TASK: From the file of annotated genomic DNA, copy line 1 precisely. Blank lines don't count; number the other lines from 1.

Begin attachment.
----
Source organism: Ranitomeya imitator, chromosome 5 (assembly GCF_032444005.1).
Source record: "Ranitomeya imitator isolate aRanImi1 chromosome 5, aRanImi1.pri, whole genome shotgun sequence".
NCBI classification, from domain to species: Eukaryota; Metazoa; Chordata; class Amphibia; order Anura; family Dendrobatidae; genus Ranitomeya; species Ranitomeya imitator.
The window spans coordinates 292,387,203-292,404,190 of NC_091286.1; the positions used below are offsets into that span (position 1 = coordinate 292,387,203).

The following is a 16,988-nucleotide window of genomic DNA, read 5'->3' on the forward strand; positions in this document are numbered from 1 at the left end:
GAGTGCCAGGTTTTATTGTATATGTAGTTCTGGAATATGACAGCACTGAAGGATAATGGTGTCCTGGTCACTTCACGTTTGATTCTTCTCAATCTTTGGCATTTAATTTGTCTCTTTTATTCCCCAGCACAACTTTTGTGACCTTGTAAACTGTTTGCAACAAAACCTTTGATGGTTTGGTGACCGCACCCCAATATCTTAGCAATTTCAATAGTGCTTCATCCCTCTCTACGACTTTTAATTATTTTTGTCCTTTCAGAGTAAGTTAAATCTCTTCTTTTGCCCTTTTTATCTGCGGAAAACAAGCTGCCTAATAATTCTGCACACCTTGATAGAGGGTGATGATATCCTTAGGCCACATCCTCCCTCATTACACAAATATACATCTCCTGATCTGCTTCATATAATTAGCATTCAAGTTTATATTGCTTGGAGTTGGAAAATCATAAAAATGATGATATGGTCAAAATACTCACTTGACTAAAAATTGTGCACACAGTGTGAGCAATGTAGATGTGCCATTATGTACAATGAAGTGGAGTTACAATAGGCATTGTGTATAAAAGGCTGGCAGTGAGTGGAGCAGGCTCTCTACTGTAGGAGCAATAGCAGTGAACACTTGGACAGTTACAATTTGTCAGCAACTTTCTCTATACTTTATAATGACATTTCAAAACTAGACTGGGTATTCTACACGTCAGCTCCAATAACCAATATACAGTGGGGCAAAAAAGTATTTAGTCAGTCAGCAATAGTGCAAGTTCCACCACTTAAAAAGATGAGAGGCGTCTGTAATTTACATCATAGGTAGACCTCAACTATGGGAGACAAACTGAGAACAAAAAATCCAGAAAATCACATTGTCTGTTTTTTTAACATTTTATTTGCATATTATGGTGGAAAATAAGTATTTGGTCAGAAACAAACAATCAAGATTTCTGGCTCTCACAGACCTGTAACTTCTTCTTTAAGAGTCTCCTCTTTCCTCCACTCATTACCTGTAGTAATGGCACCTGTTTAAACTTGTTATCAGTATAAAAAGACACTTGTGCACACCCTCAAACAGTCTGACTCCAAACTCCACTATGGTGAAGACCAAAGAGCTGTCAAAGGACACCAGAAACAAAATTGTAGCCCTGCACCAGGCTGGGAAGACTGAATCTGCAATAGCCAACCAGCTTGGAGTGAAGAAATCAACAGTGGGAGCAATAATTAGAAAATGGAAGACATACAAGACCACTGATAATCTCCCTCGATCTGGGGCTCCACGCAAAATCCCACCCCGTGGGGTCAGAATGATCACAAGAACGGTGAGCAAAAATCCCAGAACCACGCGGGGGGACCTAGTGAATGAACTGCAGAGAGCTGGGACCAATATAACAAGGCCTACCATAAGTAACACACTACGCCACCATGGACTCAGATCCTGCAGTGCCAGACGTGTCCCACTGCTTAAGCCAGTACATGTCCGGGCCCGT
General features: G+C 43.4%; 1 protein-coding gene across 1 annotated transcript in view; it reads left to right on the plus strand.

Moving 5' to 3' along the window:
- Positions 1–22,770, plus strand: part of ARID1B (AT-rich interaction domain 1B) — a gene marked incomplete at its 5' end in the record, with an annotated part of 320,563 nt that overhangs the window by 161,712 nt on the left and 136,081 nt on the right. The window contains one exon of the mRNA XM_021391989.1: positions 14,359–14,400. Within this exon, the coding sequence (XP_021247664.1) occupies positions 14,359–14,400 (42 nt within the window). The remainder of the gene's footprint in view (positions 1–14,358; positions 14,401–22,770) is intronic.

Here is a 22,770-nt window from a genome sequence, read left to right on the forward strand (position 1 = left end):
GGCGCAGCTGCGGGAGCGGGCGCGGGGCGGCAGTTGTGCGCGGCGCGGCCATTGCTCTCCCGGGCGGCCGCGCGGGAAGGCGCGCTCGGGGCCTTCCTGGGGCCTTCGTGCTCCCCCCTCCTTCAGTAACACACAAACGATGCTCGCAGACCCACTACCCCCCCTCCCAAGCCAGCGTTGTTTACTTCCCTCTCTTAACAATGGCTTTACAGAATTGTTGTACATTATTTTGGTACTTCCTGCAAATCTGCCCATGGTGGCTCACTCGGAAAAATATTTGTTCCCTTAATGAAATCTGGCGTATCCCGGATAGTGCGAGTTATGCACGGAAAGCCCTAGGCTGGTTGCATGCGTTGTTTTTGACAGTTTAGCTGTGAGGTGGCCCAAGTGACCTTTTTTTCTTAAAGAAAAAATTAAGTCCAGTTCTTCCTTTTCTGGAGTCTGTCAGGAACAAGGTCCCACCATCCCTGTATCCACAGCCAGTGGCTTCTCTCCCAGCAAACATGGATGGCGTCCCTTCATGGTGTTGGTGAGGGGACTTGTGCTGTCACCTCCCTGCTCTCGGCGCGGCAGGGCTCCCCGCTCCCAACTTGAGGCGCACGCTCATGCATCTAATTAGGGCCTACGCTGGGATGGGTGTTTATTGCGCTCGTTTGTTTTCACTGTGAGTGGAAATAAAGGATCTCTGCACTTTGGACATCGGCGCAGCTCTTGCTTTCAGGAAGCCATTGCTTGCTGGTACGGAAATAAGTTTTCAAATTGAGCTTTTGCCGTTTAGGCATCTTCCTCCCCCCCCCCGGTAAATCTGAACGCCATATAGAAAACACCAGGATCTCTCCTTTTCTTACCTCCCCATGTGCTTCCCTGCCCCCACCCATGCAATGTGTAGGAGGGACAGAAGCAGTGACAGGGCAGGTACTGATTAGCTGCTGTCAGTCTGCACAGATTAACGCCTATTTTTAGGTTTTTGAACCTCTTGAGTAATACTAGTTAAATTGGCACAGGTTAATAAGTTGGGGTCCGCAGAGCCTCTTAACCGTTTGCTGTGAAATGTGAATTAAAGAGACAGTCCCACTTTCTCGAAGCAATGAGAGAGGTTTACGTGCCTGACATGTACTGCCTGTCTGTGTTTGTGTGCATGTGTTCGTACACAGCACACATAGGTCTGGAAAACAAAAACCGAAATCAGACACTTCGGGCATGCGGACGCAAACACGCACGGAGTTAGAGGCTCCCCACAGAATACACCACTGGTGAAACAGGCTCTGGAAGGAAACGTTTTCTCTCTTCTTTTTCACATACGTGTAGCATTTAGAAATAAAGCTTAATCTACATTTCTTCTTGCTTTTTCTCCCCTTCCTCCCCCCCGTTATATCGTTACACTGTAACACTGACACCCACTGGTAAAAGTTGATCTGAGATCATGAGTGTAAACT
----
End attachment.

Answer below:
Source organism: Ranitomeya imitator, chromosome 5 (assembly GCF_032444005.1).